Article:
By Jeanne McKinney
On Feb. 20, 1970, a presidential commission moved the United States to all-volunteer armed forces. Recruitment efforts presented the military as a career path, an income, and a way to higher education. In the weeks and months following the terrorist attacks that unfolded on Sept. 11, 2001, Army Sergeant Cheri Depenbrock was amazed as people walked in her recruitment office with one purpose. “It was all about the patriotism,” she recalls, “They didn’t care about anything else. Money had nothing do with it…I think half those kids would have joined if we hadn’t paid them.”
In 2010, it wasn’t the money or benefits that led Specialist (Spc) Jeremy Shivick, a native of El Cajon, to a recruiter. He was attending San Diego State University as a math major and felt a sudden urge to join the Army. Despite a lack of family support, he remembers, “I felt like I could serve my country more by being a soldier than I could going to school.”
Infantry is what Shivick went after from the get-go, saying that was the job that fit him best. “The first thing everyone goes through is basic training,” he says, “That’s where you transition from being a civilian to being a solider.” Basic teaches physical and mental preparedness in a highly intense and challenging task environment, including combat life-saving certification. Compared to school finals, the Army gave Jeremy new meaning to performing and functioning under stress.
Shivick had to zero an M-4 series weapon, a soldier’s small arms companion. (The term “zero” means the point at which the path of the bullet intersects with the shooter’s line of sight). This requires mastering aim, positioning, breathing, trigger squeeze — even outfoxing the weather.
Shivick went to Advanced Individual Training (AIT) to become a specialist in his Infantry job. “There I learned a lot of tactics and how to deal with combat situations and how to interact with multicultural civilian populaces in different regions.” Upon leaving AIT, Shivick says they get a little more hands-on training with the squad automatic weapon (SAW), an M240 machine gun, a .50 caliber rifle, and the Mark (MK-19) grenade launcher —although some of these weapons are specialized to companies that deal with heavier equipment.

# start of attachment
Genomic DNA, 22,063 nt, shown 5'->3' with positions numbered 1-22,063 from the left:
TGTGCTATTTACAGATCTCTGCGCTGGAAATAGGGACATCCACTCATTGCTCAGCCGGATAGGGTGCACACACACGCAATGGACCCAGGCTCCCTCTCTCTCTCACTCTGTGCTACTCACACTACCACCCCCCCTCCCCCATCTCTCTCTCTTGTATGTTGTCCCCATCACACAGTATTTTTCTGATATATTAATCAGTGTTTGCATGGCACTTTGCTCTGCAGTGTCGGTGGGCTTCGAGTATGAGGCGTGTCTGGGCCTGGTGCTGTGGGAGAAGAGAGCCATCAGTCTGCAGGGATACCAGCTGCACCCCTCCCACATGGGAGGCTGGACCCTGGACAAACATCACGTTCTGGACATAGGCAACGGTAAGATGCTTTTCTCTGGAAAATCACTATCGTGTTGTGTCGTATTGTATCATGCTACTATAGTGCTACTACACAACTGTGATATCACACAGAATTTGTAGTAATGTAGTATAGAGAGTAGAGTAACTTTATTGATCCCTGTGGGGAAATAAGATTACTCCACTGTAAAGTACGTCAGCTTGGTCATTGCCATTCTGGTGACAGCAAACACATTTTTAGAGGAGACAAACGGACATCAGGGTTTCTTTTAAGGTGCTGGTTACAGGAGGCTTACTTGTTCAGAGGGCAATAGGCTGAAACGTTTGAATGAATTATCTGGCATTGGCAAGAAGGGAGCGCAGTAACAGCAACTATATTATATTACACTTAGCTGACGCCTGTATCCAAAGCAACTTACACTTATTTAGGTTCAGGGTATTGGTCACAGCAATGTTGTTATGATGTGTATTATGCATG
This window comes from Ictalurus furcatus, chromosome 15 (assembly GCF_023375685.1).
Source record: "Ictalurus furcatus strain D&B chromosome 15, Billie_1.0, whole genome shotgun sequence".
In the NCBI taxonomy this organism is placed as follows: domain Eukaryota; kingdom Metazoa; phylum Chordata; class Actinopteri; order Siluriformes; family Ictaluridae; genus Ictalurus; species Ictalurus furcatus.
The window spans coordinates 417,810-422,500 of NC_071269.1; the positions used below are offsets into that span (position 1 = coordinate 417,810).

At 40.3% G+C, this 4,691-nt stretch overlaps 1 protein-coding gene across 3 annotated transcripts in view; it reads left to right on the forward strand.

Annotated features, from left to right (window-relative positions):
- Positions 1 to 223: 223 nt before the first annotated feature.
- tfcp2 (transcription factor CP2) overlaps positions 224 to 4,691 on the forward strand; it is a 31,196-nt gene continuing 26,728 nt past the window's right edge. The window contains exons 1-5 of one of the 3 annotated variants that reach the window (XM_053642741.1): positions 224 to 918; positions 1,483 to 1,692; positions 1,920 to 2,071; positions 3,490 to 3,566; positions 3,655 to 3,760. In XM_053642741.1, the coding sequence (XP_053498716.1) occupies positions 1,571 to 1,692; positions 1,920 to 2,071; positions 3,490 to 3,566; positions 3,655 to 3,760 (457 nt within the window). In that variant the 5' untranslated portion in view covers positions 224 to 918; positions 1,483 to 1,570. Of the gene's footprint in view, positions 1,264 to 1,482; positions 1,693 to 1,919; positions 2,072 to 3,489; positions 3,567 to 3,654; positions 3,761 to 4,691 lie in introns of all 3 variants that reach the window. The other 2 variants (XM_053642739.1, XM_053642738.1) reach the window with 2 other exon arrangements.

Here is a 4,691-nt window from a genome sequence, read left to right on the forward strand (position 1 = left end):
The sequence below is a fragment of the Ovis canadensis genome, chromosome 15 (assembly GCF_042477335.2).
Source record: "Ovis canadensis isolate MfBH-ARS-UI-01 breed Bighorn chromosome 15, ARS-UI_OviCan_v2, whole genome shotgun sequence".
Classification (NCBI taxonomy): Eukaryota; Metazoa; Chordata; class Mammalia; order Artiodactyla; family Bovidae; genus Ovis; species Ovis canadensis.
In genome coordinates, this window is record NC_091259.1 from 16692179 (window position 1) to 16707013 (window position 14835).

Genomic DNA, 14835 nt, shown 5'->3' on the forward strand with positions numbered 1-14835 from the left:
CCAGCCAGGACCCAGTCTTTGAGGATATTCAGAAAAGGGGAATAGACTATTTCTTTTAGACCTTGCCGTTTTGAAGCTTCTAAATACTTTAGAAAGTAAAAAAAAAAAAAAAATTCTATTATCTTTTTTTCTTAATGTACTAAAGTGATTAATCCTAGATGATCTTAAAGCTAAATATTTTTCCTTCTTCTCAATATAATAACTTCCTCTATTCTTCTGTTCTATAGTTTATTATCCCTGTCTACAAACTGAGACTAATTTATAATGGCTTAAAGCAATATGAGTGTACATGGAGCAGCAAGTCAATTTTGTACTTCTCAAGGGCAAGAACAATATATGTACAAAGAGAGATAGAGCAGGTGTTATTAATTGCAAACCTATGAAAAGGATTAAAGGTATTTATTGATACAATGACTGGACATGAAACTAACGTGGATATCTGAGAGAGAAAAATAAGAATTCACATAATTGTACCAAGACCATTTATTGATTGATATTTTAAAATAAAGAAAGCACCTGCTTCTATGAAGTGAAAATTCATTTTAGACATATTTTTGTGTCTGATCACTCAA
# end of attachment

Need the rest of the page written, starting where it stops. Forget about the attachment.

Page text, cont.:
Not everyone can get in Airborne School, but Shivick had it written in his enlistment contract. He replays the first time he jumped out of an aircraft, “I was nervous for a little while. You have to rig up [a parachute and rucksack] and do pre-jump exercises to get in a state of mind to exit the aircraft. Lots of friends I knew from Infantry were there – we were moral support for one another. Once I jumped, my military chute opened and everything went great. I got to see this incredible view – the tops of trees I’ve never seen before.”
While assigned to the 505th Parachute Infantry Regiment, 82nd Airborne Division, Shivick jumps all the time. “Part of our task list is to practice becoming a presence on air fields and going from there to conduct ground operations.” In combat, the view through tree tops could be rocket fire, bullets and shrapnel. Still Shivick thrives on the thrill of being attached to the 82nd. “I really enjoy my unit. They’ve taught me a lot and instilled so much discipline.” He’s aware that staying is not up to him, “If orders take me somewhere else, I have to go — that’s the lifestyle.” It’s a lifestyle wrapped in duty.